VP Pence jets out after Irish visit

VP Pence jets out after Irish visit

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Air Force Two taxiing for departure this morning – Photo: © Pat Flynn 2019

U.S. vice-president Mike Pence has left Ireland following a two-day visit during which he attended official and private engagements in Dublin and Clare.

The visit, part of an extended European trip, was brought forward at short notice last Friday. Mr Pence wasn’t originally due in Ireland until this Friday.

Mr Pence, who arrived in Clare on Monday afternoon, travelled to Dublin yesterday where he was welcomed at Áras an Úachtaráin by President Michael D Higgins and later met with Taoiseach Leo Varadkar.

Later, Air Force Two and another C-32 support aircraft, returned to Shannon Airport where Mr Pence’s cavalcade was waiting to take him the one-hour drive back to Doonbeg where he controversially stayed at President Donald Trump’s family-owned five-star hotel and golf resort.

Last night, Mr Pence and his wife Karen were accompanied by his mother Nancy and sister Ann at a private family dinner at Morrissey’s restaurant which is run by his distant cousin Hugh McNally. Mr Pence worked in Morrissey’s pub in the early 80s for about two weeks when he first visited Ireland at the age of 22.

After enjoying dinner at Morrissey’s, Mr Pence and his family met with delighted locals and visitors.

Security was tight in Doonbeg for last nights private event – Photo: © Pat Flynn 2019

Security was tight for the visit to the village which was locked down shortly after 6.00pm ahead of the private function. The N67 main route through the village for closed for several hours with armed and uniformed Gardaí manning roadblocks in the vicinity of Doonbeg.

The Irish Naval Service vessels LÉ Niamh and LÉ William Butler Yeats were also deployed as past of the joint operation .

Road closures and other restrictions put in place as part of the €5m security operation have since been lifted.

Air Force Two took off from Shannon at around 11.30am continued to the UK where he’s due to me embattled Prime Minister Boris Johnson before continuing onto Iceland for further engagements.

Controversy

Mr Pence defended a decision to stay at the Trump property in Doonbeg following criticism from some quarters and claims of “funnelling taxpayer money” to Trump by doing so.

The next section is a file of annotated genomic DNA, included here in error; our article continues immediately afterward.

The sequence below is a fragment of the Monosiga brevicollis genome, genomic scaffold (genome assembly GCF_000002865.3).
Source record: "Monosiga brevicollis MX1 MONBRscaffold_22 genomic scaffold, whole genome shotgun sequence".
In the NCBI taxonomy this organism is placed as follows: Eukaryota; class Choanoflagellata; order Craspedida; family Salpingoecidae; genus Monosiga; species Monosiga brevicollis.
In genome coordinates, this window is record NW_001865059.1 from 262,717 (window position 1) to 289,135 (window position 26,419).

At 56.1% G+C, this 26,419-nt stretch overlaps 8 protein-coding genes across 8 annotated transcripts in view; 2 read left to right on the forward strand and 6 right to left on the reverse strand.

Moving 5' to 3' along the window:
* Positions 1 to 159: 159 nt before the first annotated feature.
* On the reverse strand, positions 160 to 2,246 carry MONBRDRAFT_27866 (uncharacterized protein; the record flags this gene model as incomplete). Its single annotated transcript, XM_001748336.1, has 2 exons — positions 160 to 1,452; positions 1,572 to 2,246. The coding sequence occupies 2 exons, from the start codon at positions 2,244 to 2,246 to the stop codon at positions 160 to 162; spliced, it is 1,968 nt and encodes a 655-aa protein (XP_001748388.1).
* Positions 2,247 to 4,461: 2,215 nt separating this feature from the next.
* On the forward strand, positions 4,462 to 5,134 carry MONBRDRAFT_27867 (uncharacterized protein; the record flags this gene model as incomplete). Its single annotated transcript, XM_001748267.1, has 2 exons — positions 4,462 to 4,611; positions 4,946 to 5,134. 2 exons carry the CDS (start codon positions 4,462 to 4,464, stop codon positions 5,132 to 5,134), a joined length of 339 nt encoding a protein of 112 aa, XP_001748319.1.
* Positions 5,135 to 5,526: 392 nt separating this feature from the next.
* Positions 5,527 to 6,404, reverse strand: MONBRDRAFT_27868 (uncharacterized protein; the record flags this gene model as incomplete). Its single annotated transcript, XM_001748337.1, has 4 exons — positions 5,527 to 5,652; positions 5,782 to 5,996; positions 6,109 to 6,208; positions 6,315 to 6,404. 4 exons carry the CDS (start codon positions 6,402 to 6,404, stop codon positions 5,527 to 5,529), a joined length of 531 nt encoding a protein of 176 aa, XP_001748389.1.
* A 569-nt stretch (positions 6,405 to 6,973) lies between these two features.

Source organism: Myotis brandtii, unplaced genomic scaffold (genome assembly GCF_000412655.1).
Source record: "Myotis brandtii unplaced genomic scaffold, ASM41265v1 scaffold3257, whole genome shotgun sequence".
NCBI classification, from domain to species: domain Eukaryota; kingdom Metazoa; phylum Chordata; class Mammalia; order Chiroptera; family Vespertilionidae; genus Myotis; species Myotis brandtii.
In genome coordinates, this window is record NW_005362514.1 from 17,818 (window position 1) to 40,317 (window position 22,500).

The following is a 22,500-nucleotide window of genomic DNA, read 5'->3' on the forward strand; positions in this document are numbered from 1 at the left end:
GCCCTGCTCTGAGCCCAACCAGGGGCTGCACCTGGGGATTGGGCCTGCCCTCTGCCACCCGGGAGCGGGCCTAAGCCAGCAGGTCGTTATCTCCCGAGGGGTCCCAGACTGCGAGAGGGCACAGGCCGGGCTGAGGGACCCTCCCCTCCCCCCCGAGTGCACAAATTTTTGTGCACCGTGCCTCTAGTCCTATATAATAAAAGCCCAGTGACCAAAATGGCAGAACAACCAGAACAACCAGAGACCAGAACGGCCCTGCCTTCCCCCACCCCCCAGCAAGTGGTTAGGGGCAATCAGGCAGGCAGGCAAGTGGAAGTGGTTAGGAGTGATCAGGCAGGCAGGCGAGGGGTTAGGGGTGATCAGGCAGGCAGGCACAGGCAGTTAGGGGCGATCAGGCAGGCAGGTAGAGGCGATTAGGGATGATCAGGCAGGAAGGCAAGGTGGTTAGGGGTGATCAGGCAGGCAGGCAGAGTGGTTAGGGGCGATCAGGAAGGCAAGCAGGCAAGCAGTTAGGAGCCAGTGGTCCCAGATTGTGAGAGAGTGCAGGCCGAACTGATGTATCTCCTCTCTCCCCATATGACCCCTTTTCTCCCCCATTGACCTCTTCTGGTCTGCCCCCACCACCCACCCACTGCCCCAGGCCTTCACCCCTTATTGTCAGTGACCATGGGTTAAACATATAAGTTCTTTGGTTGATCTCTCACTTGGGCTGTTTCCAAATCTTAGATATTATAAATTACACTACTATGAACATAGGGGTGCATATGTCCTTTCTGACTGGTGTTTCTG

Speaking in Dublin, Mr Pence said: “The opportunity to stay at the Trump National in Doonbeg, to accommodate the unique footprint that comes with our security detail and other personnel, made it logical. We checked it with the State Department. They approved us staying there.”

On board Air Force Two, when Mr Pence was travelling from Shannon to Dublin for engagements there, the vice president’s chief of staff Marc Short was quizzed by journalists about the decision for Mr Pence and his significant entourage to stay at the Trump property in Doonbeg.

He said President Trump had not ordered the vice president to stay at the hotel adding: “I don’t think it was a request, like a command. I think that it was a suggestion.”

Mr Short added that the US Secret Service was familiar with the Doonbeg hotel and local area after Mr Trump stayed there earlier this year.

Vice President Mike Pence & Second Lady Karen Pence are bid farewell by Shannon Group Chairman Rose Hynes, TD Pat Breen, Irish Ambassador to the US Dan Mulhall, as he takes off in Air Force 2 from #ShannonAirport following his visit to Ireland. ☘️✈️🇺🇸🇮🇪

Posted by Shannon Airport on Wednesday, September 4, 2019

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Chief Reporter Pat Flynn has worked as a journalist for almost 30 years. His career began during the late 1980s when, like many aspiring radio presenters of the time, he worked for local pirate radio stations in Clare and Limerick. Pat joined Clare FM in 1990 where he worked as researcher initially and later presented several different programmes including the station's flagship current affairs programme. He was also the station's News Editor and Deputy Controller of Programmes. Despite leaving in 2003 to pursue a career as a freelance journalist, he continues to work with the station to this day. As well as being the Clare Herald’s Chief Reporter Pat is also freelance journalist and broadcaster, contributing to Ireland’s national newspapers and is a regular contributor to national broadcasters.

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